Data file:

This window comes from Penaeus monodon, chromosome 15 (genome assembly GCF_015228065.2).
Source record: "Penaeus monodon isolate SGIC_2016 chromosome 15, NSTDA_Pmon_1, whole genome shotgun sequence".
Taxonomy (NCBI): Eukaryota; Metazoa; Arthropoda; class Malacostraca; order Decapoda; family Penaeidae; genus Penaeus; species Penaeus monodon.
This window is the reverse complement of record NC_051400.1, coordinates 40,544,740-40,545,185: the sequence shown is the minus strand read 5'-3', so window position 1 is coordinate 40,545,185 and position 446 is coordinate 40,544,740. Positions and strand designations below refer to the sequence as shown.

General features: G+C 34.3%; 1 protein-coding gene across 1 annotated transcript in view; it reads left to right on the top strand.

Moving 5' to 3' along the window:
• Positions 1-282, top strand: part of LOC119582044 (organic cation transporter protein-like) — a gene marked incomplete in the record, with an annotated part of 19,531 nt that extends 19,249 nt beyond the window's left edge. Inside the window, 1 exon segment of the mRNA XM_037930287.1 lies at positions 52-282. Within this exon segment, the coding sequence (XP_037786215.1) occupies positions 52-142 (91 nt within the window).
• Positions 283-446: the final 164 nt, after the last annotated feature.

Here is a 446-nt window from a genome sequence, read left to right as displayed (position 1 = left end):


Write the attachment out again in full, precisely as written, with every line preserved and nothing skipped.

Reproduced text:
This window comes from Penaeus monodon, chromosome 15 (genome assembly GCF_015228065.2).
Source record: "Penaeus monodon isolate SGIC_2016 chromosome 15, NSTDA_Pmon_1, whole genome shotgun sequence".
Taxonomy (NCBI): Eukaryota; Metazoa; Arthropoda; class Malacostraca; order Decapoda; family Penaeidae; genus Penaeus; species Penaeus monodon.
This window is the reverse complement of record NC_051400.1, coordinates 40,544,740-40,545,185: the sequence shown is the minus strand read 5'-3', so window position 1 is coordinate 40,545,185 and position 446 is coordinate 40,544,740. Positions and strand designations below refer to the sequence as shown.

General features: G+C 34.3%; 1 protein-coding gene across 1 annotated transcript in view; it reads left to right on the top strand.

Moving 5' to 3' along the window:
• Positions 1-282, top strand: part of LOC119582044 (organic cation transporter protein-like) — a gene marked incomplete in the record, with an annotated part of 19,531 nt that extends 19,249 nt beyond the window's left edge. Inside the window, 1 exon segment of the mRNA XM_037930287.1 lies at positions 52-282. Within this exon segment, the coding sequence (XP_037786215.1) occupies positions 52-142 (91 nt within the window).
• Positions 283-446: the final 164 nt, after the last annotated feature.

Here is a 446-nt window from a genome sequence, read left to right as displayed (position 1 = left end):